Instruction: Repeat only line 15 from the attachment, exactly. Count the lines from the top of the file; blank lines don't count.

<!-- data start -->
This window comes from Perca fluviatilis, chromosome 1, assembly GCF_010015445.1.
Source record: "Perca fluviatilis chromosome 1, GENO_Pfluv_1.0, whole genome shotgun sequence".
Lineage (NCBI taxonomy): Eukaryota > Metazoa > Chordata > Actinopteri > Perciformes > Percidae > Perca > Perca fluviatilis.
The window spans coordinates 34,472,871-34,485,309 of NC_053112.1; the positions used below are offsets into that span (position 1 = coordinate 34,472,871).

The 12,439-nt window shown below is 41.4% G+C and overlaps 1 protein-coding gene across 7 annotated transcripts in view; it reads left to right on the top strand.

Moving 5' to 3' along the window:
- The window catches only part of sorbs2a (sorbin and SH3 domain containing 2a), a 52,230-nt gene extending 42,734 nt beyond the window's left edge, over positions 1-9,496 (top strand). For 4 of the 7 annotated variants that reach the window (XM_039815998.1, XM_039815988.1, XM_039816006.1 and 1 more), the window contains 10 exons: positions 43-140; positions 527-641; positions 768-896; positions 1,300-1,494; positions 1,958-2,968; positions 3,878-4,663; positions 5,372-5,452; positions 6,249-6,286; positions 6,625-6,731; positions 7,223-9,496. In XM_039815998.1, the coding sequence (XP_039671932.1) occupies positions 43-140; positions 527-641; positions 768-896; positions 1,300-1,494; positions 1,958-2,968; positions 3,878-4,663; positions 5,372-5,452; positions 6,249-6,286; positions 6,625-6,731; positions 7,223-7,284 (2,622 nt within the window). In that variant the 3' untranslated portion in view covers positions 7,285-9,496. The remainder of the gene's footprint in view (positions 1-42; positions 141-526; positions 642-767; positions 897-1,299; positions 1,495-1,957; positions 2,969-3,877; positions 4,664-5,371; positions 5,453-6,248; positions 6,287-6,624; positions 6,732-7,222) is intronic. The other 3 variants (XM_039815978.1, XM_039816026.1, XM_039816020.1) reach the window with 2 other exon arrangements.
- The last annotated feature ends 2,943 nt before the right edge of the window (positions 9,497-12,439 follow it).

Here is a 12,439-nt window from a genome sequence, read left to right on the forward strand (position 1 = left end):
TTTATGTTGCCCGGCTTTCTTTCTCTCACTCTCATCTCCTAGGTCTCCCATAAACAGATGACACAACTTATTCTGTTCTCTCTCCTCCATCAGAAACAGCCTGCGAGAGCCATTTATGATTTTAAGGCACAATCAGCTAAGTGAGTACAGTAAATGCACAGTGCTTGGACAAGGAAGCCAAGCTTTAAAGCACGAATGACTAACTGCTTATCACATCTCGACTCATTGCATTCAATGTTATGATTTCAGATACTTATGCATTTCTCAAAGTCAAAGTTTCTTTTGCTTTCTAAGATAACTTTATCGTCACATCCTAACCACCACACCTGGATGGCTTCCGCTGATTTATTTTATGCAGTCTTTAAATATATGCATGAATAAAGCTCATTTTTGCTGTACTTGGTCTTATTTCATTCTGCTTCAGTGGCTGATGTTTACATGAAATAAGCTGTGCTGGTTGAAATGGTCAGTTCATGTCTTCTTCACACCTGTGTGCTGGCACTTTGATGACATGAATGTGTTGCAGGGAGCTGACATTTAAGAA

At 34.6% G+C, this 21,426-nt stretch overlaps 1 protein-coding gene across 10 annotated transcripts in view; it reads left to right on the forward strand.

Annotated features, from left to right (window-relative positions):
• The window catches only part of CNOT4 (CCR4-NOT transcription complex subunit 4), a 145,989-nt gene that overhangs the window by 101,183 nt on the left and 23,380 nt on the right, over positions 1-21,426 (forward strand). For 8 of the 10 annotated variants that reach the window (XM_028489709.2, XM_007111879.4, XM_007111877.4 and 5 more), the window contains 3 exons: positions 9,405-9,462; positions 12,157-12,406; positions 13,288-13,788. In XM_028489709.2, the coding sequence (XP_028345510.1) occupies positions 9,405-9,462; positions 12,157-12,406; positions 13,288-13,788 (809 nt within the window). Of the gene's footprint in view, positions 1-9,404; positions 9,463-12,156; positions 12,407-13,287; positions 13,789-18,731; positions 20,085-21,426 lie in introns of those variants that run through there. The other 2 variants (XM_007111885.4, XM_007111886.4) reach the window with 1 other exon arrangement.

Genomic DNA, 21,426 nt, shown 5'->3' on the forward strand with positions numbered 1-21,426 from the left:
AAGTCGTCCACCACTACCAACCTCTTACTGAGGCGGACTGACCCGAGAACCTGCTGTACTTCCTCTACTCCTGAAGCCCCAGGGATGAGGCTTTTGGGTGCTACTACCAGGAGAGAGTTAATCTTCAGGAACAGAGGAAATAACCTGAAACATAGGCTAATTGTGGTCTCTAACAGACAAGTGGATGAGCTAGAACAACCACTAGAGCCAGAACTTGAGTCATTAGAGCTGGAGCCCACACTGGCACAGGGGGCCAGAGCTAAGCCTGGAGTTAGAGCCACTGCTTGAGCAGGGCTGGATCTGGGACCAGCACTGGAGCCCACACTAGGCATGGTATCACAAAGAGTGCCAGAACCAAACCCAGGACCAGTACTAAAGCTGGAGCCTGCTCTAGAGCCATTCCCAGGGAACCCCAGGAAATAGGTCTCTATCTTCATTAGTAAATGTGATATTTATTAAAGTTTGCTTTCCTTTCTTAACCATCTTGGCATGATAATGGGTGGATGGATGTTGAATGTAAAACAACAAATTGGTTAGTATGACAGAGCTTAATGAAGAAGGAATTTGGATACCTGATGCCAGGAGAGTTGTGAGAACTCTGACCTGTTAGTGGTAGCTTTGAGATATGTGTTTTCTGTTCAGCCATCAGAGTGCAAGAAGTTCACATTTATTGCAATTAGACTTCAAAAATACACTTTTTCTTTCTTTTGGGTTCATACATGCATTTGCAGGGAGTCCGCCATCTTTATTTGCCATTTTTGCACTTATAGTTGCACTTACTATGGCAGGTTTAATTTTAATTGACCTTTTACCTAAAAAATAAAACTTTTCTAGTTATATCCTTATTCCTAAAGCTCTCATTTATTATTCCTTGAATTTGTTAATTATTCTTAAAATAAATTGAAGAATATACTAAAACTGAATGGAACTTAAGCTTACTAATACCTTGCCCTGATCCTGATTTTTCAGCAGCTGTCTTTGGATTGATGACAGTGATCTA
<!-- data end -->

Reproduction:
AAGTCGTCCACCACTACCAACCTCTTACTGAGGCGGACTGACCCGAGAACCTGCTGTACTTCCTCTACTCCTGAAGCCCCAGGGATGAGGCTTTTGGGTGCTACTACCAGGAGAGAGTTAATCTTCAGGAACAGAGGAAATAACCTGAAACATAGGCTAATTGTGGTCTCTAACAGACAAGTGGATGAGCTAGAACAACCACTAGAGCCAGAACTTGAGTCATTAGAGCTGGAGCCCACACTGGCACAGGGGGCCAGAGCTAAGCCTGGAGTTAGAGCCACTGCTTGAGCAGGGCTGGATCTGGGACCAGCACTGGAGCCCACACTAGGCATGGTATCACAAAGAGTGCCAGAACCAAACCCAGGACCAGTACTAAAGCTGGAGCCTGCTCTAGAGCCATTCCCAGGGAACCCCAGGAAATAGGTCTCTATCTTCATTAGTAAATGTGATATTTATTAAAGTTTGCTTTCCTTTCTTAACCATCTTGGCATGATAATGGGTGGATGGATGTTGAATGTAAAACAACAAATTGGTTAGTATGACAGAGCTTAATGAAGAAGGAATTTGGATACCTGATGCCAGGAGAGTTGTGAGAACTCTGACCTGTTAGTGGTAGCTTTGAGATATGTGTTTTCTGTTCAGCCATCAGAGTGCAAGAAGTTCACATTTATTGCAATTAGACTTCAAAAATACACTTTTTCTTTCTTTTGGGTTCATACATGCATTTGCAGGGAGTCCGCCATCTTTATTTGCCATTTTTGCACTTATAGTTGCACTTACTATGGCAGGTTTAATTTTAATTGACCTTTTACCTAAAAAATAAAACTTTTCTAGTTATATCCTTATTCCTAAAGCTCTCATTTATTATTCCTTGAATTTGTTAATTATTCTTAAAATAAATTGAAGAATATACTAAAACTGAATGGAACTTAAGCTTACTAATACCTTGCCCTGATCCTGATTTTTCAGCAGCTGTCTTTGGATTGATGACAGTGATCTA